SUMMARY FROM GOODREADS:
How does one talk about love? Is it even possible to describe something at once utterly mundane and wholly transcendent, that has the power to consume our lives completely, while making us feel part of something infinitely larger than ourselves? Taking a unique approach to this age-old problem, the nameless narrator of David Levithan’s The Lover’s Dictionary constructs the story of a relationship as a dictionary. Through these sharp entries, he provides an intimate window into the great events and quotidian trifles of coupledom, giving us an indelible and deeply moving portrait of love in our time.MY TAKE:
I was intrigued with the premise of the book so I decided to give this one a try.
In The Lover's Dictionary, anecdotes are presented as definitions of words, like in dictionaries. The anecdotes all relate to one another and tell the story of a relationship.
A few entries in, I realized that this book reminded me of 500 Days of Summer. That is, the anecdotes are not told in chronological order and have more to do with the words being defined, or rather the words that are used as the starting point. It was confusing at first, but it didn't take long to understand their story.
Each anecdote or moment varied in length, but they covered a wide range of moments in a relationship, whether positive, negative or just plain mundane. Aside from the beautiful lines herein, and there are many, that's my favorite part of the book. Even if your relationship isn't as troubled as the characters in this book, you can still relate to more than a few of the entries and lines.
My favorite moment, for example, is the one for the word "catalyst."
It surprised me — surprises me still — that you were the first one to say it.I found this moment to be absolutely beautiful and if you've ever been in a relationship, it's something that will make you think and remember.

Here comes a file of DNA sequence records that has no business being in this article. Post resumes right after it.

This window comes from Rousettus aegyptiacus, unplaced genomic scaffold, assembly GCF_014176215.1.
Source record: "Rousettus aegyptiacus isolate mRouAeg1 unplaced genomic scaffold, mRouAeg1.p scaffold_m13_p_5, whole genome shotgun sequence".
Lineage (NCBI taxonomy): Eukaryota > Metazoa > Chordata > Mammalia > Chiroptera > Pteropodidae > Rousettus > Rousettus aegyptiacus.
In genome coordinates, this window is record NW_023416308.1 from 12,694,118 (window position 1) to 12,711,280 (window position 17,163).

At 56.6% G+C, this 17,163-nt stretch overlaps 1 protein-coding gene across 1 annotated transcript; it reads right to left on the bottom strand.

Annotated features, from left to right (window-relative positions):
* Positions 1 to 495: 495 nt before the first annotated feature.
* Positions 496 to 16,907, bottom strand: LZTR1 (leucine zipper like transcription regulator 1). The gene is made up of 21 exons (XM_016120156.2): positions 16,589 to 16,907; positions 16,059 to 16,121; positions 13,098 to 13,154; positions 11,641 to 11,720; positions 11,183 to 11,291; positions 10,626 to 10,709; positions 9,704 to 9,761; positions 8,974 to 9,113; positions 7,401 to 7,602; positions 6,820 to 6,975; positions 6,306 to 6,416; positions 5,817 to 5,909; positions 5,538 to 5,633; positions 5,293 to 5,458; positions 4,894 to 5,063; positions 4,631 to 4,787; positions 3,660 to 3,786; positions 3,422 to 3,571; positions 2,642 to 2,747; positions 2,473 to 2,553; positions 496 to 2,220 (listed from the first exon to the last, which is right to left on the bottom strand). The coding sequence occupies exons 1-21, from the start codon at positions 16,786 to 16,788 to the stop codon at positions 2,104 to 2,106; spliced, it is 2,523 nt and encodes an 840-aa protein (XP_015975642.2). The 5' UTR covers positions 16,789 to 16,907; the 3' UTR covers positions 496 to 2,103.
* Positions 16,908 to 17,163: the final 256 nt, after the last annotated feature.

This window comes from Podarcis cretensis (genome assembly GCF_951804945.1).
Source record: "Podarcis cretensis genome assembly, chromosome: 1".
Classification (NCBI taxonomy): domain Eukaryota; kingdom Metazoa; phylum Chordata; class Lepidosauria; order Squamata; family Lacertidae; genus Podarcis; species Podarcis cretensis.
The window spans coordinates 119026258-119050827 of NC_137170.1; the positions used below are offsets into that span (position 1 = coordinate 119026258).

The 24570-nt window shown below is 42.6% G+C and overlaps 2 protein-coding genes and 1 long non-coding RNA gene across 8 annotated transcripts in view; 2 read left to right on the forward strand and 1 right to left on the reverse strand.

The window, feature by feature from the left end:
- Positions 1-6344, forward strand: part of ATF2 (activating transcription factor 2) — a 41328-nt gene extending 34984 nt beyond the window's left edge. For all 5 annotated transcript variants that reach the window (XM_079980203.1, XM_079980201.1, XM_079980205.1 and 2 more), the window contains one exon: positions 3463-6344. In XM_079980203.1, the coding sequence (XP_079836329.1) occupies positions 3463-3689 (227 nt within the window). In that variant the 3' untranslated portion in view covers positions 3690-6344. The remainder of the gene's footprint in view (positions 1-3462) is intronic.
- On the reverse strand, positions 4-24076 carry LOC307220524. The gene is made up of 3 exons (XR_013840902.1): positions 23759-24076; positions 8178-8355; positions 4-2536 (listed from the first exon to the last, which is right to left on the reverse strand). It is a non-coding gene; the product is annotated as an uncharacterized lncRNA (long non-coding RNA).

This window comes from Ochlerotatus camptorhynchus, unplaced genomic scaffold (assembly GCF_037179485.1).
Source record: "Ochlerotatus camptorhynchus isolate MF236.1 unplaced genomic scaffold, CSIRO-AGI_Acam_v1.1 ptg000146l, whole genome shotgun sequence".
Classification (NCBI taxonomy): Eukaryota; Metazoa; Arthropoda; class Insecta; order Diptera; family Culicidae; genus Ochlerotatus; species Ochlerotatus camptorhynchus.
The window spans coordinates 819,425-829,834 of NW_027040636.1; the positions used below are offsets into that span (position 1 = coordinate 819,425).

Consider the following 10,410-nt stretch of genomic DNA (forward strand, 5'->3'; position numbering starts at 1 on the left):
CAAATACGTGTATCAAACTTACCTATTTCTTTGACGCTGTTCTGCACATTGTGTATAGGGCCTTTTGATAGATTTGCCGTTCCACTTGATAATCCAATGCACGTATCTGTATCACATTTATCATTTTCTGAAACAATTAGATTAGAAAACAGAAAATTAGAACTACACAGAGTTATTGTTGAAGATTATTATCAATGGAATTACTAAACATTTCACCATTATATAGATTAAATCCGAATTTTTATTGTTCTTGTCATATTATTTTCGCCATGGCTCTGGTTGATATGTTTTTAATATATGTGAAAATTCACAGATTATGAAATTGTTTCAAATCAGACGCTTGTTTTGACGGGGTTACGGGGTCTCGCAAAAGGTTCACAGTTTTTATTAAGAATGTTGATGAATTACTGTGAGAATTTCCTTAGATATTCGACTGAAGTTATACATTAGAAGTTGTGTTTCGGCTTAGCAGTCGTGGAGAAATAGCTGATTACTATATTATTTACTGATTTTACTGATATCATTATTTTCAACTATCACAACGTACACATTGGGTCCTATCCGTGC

I was innocent, in a way, expecting those three words to appear boldface with music. But instead, it was such an ordinary moment: The movie
was over, and I stood up to turn off the TV. A few minutes had passed from the end of the final credits, and we’d been sitting there on the couch,
your legs over mine, the side of your hand touching the side of my hand. The video stopped and the screen turned blue. “I’ll get it,” I said, and was
halfway to the television when you said, “I love you.”
I never asked, but I’ll always wonder: What was it about that moment that made you realize it? Or, if you’d known it for awhile, what compelled
you to say it then? It was welcome, so welcome, and in my rush to say that I loved you, too, I left the television on, I let that light bathe us for a little
longer, as I returned to the couch, to you. We held there for awhile, not really sure what would happen next.
- There are plenty of beautiful lines.
- It covers positive, neutral and negative aspects of relationships.
- There's something for everyone to relate to.
- The ending is ambiguous but seems to lean towards a bittersweet one.
There has to be a moment at the beginning where you wonder whether you’re in love with the person or in love with the feeling of love itself.
If the moment doesn’t pass, that’s it—you’re done.
And if the moment does pass, it never goes that far. It stands in the distance, ready for whenever you want it back. Sometimes it’s even there when you thought you were searching for something else, like an escape route, or your lovers’ face.
READ IT IF:
- You've ever been in a relationship.
- You've been cheated on.
- You want to read a book that tackles the positive and negative aspects of relationships.